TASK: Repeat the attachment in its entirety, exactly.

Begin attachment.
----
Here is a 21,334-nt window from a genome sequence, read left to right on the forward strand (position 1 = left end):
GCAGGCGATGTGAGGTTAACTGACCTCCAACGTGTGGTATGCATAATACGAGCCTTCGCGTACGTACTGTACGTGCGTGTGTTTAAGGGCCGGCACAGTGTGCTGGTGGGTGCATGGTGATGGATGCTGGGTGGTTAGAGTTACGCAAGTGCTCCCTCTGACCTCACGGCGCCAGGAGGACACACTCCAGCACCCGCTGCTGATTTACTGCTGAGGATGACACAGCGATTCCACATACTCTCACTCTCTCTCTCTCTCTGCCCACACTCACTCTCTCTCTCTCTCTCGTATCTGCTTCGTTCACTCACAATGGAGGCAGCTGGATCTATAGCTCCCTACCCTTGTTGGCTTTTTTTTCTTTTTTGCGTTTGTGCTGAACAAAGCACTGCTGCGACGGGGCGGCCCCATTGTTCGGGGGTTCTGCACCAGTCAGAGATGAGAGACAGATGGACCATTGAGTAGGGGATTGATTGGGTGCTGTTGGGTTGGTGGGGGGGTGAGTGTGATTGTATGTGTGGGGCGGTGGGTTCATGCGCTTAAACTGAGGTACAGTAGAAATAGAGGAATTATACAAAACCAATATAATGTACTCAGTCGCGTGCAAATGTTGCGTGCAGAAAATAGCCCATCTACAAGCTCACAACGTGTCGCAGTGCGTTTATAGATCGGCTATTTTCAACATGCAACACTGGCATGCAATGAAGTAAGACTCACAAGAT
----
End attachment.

Here is a 21,334-nt window from a genome sequence, read left to right on the forward strand (position 1 = left end):
GCAGGCGATGTGAGGTTAACTGACCTCCAACGTGTGGTATGCATAATACGAGCCTTCGCGTACGTACTGTACGTGCGTGTGTTTAAGGGCCGGCACAGTGTGCTGGTGGGTGCATGGTGATGGATGCTGGGTGGTTAGAGTTACGCAAGTGCTCCCTCTGACCTCACGGCGCCAGGAGGACACACTCCAGCACCCGCTGCTGATTTACTGCTGAGGATGACACAGCGATTCCACATACTCTCACTCTCTCTCTCTCTCTGCCCACACTCACTCTCTCTCTCTCTCTCGTATCTGCTTCGTTCACTCACAATGGAGGCAGCTGGATCTATAGCTCCCTACCCTTGTTGGCTTTTTTTTCTTTTTTGCGTTTGTGCTGAACAAAGCACTGCTGCGACGGGGCGGCCCCATTGTTCGGGGGTTCTGCACCAGTCAGAGATGAGAGACAGATGGACCATTGAGTAGGGGATTGATTGGGTGCTGTTGGGTTGGTGGGGGGGTGAGTGTGATTGTATGTGTGGGGCGGTGGGTTCATGCGCTTAAACTGAGGTACAGTAGAAATAGAGGAATTATACAAAACCAATATAATGTACTCAGTCGCGTGCAAATGTTGCGTGCAGAAAATAGCCCATCTACAAGCTCACAACGTGTCGCAGTGCGTTTATAGATCGGCTATTTTCAACATGCAACACTGGCATGCAATGAAGTAAGACTCACAAGAT